A UN panel has said that Wikileaks founder Julian Assange is being arbitrarily detained at the Ecuadorian embassy in London. But some legal experts doubt that the UK and Sweden will be swayed by the non-binding ruling.
Despite a UN expert panel ruling siding with Assange over his claims of illegal imprisonment, the Australian editor's five-and-a-half year legal battle "is likely to be a continued impasse," one UK-based law expert told DW.
On Friday, the UN Working Group on Arbitrary Detention agreed that the WikiLeaks founder was being arbitrarily detained and should be compensated.
"The Working Group on Arbitrary Detention considers that the various forms of deprivation of liberty to which Julian Assange has been subjected constitute a form of arbitrary detention," the group's head, Seong-Phil Hong, said in a statement.
The UN group said Assange's arbitrary detention should end, his freedom of movement respected, and that the whistleblower be compensated.
The WikiLeaks founder, who is on the run from Swedish and British authorities, has been granted political asylum by Ecuador and has spent more than three years in the country's London embassy.
The 44-year-old is trying to avoid extradition to Sweden on what he claims are trumped-up and politically motivated rape charges.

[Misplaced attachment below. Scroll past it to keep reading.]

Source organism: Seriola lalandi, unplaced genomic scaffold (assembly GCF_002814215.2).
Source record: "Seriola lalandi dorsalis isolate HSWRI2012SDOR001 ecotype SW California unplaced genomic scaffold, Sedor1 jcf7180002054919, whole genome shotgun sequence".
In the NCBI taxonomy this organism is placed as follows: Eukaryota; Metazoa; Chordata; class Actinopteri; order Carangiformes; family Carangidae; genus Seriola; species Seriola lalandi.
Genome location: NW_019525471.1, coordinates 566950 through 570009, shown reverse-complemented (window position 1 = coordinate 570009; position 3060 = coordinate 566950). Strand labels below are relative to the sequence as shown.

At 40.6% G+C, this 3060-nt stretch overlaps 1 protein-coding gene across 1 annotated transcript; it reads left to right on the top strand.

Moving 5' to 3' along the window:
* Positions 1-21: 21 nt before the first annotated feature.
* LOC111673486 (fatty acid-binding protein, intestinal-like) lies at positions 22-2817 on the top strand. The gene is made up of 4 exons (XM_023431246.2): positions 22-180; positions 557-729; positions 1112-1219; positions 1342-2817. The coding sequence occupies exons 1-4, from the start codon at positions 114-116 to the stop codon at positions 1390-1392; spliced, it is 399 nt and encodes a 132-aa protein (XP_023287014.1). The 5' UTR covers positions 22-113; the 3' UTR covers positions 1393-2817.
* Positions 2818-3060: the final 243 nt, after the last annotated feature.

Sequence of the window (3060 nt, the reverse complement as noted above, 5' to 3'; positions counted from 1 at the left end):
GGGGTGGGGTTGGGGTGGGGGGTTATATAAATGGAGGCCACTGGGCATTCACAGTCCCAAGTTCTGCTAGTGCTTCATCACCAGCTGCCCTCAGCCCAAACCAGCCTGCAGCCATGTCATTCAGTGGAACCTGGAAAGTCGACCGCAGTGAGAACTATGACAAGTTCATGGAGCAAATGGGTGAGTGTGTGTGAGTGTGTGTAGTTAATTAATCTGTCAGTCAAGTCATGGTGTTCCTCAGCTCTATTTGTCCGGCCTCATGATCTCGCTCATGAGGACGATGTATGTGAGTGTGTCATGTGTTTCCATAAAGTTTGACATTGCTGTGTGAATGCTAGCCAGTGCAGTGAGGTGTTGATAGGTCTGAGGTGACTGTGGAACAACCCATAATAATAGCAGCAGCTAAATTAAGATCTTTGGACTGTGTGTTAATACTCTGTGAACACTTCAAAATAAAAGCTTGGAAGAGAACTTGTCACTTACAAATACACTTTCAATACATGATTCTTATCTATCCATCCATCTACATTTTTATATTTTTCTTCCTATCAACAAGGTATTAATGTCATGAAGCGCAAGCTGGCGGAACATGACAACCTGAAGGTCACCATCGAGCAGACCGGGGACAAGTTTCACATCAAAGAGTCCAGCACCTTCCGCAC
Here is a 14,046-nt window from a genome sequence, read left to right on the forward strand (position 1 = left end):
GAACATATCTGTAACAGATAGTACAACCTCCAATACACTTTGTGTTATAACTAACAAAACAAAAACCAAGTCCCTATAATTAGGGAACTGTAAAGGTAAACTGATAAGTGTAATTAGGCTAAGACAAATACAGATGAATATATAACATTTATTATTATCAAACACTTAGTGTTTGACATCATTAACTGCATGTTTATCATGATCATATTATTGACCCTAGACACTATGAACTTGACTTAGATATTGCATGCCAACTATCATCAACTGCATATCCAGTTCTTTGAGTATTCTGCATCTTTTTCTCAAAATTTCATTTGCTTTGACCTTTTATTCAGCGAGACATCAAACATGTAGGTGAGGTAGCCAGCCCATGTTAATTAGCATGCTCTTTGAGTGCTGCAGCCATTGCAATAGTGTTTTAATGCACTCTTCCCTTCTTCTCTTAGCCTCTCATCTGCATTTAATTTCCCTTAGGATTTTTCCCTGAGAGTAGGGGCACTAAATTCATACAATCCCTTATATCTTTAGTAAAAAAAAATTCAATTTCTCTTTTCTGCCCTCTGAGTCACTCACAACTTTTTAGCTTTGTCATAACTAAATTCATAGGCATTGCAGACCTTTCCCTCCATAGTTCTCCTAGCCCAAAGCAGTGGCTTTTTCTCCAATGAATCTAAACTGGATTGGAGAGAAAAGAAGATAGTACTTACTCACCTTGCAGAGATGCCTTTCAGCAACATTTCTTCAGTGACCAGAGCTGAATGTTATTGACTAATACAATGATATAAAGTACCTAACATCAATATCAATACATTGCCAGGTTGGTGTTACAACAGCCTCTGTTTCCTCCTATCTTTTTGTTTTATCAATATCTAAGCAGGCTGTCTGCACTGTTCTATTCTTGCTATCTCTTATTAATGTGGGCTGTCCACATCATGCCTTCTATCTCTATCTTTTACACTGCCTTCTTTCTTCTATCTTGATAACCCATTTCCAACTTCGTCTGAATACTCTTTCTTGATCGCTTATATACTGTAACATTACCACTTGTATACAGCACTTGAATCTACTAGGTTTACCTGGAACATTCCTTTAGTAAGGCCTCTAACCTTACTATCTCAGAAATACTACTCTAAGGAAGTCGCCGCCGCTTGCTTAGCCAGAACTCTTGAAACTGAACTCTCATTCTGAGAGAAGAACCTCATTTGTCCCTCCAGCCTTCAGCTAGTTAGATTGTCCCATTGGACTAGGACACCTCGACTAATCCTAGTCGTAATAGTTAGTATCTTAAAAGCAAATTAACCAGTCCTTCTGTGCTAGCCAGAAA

If questioned in Sweden, he believes he will be extradited to the US over an outstanding espionage investigation into Wikileaks, although no formal charges have been made.
His official campaign website "justice4assange.com" maintains that the UN panel's finding would mean that the former hacker should be released and compensated, but British and Swedish legal specialists think that interpretation is more than doubtful, since the ruling is not legally binding.
"The UK is unlikely to change its position - the European arrest warrant issued by Sweden is a legal obligation for the UK - and so Assange only enjoys immunity (from prosecution) while he remains in the Ecuadorian embassy," said Professor Robert Cryer from the University of Birmingham.
Cryer, who is a lecturer on International and Criminal Law, was surprised at the UN's decision.
"The simple fact is that Assange has decided not to exit the embassy. If you or I were to refuse to leave our houses to avoid arrest, it wouldn't be classed as arbitrary detention that we'd decided to stay indoors," he said.
Swedish law expert Professor Pål Wrange went further, saying: "The reason why the arrest warrant is still hanging over his head is because Assange has not been cooperating and it's a serious crime that he is suspected of."
London's Metropolitan Police have said they'll still arrest the WikiLeaks founder if he leaves the embassy.
Assange's legal team argued that the three-and-a-half-years spent at the Ecuadorian embassy has not been by choice. They claimed he has been unable to access the terms of asylum granted to him and that his mental and physical health have suffered because of the detention.
Britain has denied that Assange has been arbitrarily detained, saying that he had avoided arrest by jumping bail to flee to the embassy.